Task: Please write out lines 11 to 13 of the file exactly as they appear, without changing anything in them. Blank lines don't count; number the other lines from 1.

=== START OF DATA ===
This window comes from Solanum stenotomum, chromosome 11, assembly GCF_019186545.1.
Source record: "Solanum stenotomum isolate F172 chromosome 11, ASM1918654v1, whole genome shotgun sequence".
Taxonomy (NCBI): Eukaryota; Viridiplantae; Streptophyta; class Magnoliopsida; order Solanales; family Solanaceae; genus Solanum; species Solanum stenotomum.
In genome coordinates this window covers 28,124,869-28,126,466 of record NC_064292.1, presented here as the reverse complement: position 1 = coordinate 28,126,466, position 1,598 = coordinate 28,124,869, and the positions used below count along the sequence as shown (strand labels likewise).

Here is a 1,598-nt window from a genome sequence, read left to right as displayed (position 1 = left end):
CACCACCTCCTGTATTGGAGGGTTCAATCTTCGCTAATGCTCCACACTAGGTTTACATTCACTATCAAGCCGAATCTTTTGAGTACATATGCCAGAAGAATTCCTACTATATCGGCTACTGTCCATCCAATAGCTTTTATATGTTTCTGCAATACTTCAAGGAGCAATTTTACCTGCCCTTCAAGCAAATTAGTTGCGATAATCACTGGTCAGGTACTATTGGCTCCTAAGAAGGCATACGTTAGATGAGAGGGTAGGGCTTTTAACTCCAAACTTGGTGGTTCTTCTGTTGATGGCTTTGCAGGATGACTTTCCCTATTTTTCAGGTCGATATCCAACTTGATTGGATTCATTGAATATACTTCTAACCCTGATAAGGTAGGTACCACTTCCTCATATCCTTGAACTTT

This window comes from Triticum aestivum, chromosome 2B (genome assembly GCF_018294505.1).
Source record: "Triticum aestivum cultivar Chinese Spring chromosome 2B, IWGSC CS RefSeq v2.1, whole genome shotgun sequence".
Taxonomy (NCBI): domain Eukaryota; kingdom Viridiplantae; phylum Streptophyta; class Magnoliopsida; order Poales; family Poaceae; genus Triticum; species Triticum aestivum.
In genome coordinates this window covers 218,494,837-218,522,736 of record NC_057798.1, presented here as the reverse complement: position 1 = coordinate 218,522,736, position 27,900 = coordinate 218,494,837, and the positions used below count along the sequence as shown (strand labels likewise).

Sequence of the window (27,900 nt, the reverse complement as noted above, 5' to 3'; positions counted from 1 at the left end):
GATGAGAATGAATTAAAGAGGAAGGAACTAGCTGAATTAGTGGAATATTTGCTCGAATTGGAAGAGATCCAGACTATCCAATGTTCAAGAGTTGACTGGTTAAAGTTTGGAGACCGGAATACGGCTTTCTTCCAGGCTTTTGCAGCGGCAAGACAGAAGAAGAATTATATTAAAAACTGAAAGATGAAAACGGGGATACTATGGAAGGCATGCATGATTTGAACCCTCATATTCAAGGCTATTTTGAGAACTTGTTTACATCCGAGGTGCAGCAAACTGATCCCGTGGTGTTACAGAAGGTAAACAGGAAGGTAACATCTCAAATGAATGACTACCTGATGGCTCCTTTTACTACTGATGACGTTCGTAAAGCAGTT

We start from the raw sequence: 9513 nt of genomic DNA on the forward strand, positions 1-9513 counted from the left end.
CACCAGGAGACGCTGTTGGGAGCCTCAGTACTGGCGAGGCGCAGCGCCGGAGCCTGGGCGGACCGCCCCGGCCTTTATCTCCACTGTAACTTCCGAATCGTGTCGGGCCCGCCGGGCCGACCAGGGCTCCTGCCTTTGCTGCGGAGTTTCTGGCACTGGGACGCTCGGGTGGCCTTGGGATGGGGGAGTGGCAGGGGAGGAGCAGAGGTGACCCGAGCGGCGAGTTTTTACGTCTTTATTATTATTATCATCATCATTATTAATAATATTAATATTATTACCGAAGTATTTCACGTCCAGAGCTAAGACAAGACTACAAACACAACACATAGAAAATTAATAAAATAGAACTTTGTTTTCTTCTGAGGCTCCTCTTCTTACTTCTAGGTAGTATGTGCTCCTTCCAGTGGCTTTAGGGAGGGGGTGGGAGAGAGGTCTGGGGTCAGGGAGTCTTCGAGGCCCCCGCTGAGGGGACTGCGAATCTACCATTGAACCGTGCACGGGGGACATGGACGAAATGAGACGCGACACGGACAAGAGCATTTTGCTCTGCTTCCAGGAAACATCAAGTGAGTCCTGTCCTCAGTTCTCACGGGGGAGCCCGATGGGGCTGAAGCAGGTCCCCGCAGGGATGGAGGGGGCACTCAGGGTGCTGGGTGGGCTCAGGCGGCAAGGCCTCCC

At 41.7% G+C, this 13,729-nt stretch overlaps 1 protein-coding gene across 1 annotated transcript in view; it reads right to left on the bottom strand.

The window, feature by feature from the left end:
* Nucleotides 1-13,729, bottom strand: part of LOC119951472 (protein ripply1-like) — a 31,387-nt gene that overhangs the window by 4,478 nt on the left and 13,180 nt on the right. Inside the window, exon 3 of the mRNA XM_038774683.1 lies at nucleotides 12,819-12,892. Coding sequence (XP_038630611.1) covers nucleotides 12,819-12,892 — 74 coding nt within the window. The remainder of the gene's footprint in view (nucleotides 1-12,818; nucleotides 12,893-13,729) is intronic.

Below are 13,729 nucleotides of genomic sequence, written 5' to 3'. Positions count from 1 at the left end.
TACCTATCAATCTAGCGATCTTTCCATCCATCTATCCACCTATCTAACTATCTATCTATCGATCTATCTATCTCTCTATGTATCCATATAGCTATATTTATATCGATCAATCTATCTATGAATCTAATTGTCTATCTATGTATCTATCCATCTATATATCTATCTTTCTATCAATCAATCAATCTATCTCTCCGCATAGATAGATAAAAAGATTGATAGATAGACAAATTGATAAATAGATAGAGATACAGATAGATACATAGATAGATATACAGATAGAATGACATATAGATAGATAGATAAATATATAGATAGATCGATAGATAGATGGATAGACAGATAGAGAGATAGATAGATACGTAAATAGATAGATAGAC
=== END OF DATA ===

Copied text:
Sequence of the window (27,900 nt, the reverse complement as noted above, 5' to 3'; positions counted from 1 at the left end):
GATGAGAATGAATTAAAGAGGAAGGAACTAGCTGAATTAGTGGAATATTTGCTCGAATTGGAAGAGATCCAGACTATCCAATGTTCAAGAGTTGACTGGTTAAAGTTTGGAGACCGGAATACGGCTTTCTTCCAGGCTTTTGCAGCGGCAAGACAGAAGAAGAATTATATTAAAAACTGAAAGATGAAAACGGGGATACTATGGAAGGCATGCATGATTTGAACCCTCATATTCAAGGCTATTTTGAGAACTTGTTTACATCCGAGGTGCAGCAAACTGATCCCGTGGTGTTACAGAAGGTAAACAGGAAGGTAACATCTCAAATGAATGACTACCTGATGGCTCCTTTTACTACTGATGACGTTCGTAAAGCAGTT

We start from the raw sequence: 9513 nt of genomic DNA on the forward strand, positions 1-9513 counted from the left end.